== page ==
Though not your average berry color, I think this deserves greater use since it’s so unexpected (it also pairs nicely with other berry colors like blue and purple) and really stands out, especially against an evergreen backdrop. True, the options are limited; rare varieties of Winterberry holly (like ‘Chrysocarpa’) have truly yellow berries, as do rare forms of American Holly and Viburnum. A scarce variety of Nandina (‘Alba’) has pale yellow berries; this variety also tends to have no red pigmentation in the leaves so the hue is more yellow-green which, I think, accents the berries nicely. Of course, yellow-skinned apples and golden-skinned peaches and apricots will be quite prominent as well as quite tasty.

White Beautyberry

Tatarian Dogwood

Grey Dogwood

Also an uncommon berry color and similarly hard to come by, white berries can be equally rewarding when mixed with other colors (red, blue, purple, black) or against an evergreen background. Snowberry (Symphoricarpos albus) is the cousin to Coralberry and has soft white berries lining the stems. A relatively new variety of Beautyberry (Callicarpa dichotoma ‘Duet’) introduced by the National Arboretum has both white berries and cream-edged leaves, making it a bright spot in the garden for more than one season. Dogwood shrubs like the native Red-twig (Cornus sericea) and non-native Tatarian (Cornus alba) have berries that ripen to white. The lesser-known native Gray Dogwood (Cornus racemosa) is a large shrub or small tree with white berries on beautiful rosy-red stems. As with all dogwoods, their fall foliage color is also a reliable show of red and burgundy, which makes the berries even more visible.

Witherod Viburnum

Silky Dogwood

Edibles like some varieties of grapes and plums give the appearance of blue when the purple fruits are coated with white wax. Viburnums like Witherod and Arrowood (Viburnum dentatum) have very showy clusters of blue berries, though birds love them and may clean them off before the end of fall. Silky Dogwood (Cornus amomum) is another bird favorite and the berries turn from a porcelain-white to an almost metallic blue with hints of purple. The non-native Red-twig Dogwood (Cornus sanguinea) has blue berries that are so dark they can be considered blue-black.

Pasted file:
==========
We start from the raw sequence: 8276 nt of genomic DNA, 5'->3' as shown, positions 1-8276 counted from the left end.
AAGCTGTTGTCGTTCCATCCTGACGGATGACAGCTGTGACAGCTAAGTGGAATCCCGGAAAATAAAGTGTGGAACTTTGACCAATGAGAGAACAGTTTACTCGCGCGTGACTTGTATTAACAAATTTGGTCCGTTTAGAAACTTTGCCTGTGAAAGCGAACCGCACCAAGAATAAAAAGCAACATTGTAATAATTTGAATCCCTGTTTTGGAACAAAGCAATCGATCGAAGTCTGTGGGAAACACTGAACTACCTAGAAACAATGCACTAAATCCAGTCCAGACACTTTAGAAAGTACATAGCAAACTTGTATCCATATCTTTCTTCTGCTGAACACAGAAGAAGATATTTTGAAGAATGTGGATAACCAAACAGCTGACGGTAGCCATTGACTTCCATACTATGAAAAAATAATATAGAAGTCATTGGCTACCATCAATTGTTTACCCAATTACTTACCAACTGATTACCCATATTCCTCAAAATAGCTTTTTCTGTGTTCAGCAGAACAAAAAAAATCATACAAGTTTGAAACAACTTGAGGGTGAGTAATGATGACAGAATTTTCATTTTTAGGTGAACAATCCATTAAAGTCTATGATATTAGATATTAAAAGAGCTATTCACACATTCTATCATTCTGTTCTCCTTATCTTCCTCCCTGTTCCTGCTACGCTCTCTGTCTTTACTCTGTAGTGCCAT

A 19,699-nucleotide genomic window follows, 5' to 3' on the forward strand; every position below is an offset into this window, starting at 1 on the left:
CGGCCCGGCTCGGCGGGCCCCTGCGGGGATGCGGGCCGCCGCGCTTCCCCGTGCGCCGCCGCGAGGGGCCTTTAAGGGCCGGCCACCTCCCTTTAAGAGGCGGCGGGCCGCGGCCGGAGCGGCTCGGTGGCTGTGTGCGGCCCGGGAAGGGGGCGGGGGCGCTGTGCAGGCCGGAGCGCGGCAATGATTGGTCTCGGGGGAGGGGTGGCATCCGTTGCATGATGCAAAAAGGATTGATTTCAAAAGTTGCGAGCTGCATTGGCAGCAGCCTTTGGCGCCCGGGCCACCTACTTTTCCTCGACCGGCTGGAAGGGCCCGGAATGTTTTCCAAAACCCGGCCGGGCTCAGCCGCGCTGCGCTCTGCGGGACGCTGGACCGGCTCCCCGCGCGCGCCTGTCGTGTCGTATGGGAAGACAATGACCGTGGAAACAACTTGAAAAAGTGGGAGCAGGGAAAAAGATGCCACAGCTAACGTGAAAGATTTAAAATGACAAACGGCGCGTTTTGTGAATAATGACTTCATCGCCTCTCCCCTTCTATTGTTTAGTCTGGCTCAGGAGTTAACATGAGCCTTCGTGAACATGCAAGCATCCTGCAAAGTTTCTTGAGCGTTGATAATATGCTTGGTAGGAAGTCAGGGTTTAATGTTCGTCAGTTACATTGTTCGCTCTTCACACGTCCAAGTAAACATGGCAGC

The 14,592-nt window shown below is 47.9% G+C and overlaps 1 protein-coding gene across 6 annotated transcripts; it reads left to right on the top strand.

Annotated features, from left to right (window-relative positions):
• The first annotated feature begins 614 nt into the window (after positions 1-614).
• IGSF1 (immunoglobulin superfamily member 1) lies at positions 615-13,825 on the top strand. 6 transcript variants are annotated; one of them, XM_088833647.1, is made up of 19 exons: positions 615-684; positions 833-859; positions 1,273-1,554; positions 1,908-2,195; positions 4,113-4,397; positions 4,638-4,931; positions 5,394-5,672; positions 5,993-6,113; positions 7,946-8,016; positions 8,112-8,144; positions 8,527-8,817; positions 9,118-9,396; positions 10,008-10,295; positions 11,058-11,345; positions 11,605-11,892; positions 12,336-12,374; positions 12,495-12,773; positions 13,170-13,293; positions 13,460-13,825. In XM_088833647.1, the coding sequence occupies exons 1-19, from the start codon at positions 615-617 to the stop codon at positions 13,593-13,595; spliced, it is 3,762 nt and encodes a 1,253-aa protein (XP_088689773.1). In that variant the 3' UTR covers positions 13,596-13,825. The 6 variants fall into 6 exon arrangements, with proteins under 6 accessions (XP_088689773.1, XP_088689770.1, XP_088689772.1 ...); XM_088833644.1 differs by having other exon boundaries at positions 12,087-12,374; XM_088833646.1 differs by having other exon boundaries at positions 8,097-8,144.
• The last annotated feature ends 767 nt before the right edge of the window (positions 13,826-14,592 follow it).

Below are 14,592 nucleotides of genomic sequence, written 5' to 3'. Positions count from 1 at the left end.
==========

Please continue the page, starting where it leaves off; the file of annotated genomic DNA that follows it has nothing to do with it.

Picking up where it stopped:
Eastern Redcedar

These can be used like white-berried shrubs in terms of color mixing and evergreen backdrops, and many are appealing to birds. Bayberry (Myrica, a.k.a. Morella) is a coastal native that, if pollinated, will have copious small bluish-gray berries along the stems on female plants. Junipers like Eastern Redcedar (Juniperus virginiana) and Rocky Mountain Juniper (Juniperus scopulorum) have small blue-gray berries on pollinated female plants that last as long into winter as the birds will let them. I can always spot the female redcedars when driving because I can see the ones that are so loaded with berries they make the whole plant bluer.

Purple Beautyberry

Black Chokeberry

If anyone is familiar with a purple-berried shrub, odds are it’s Purple Beautyberry. There are native (Callicarpa americana) and non-native forms, all of which have vibrant, neon-purple berry clusters in a shade that has to be seen to be believed. They exist in the background as a nondescript shrub (unless you get one of the several new variegated-foliage forms) until their subtle lilac-purple flowers appear in late summer and then – wham! – in-your-face color all autumn. Think of the possibilities mixed with red, yellow, blue or white berries! A tamer purple can be found in Black Chokeberry (Aronia melanocarpa), which as the name implies is a very dark color, though to my eyes it’s a purple-black rather than truly black. The birds seem to prefer this Chokeberry over the red one, so berries may not last all winter.

by Miri Talabac, Woody Plant Buyer

Stephanie Fleming was raised at Behnke’s Nurseries in Beltsville. Her Mom, Sonja, was one of Albert & Rose Behnke’s four children. She was weeding from the moment she could walk and hiding as soon as she was old enough to run, so many weeds, so little time. Although she quickly learned how to pull out a perennial and get taken off of weed pulling duty.

This Post Has One Comment

  1. Hi Stephanie I appreciate these updates. Who can I talk to about moving hydrangeas from pots back to the earth have a good Autumn thank you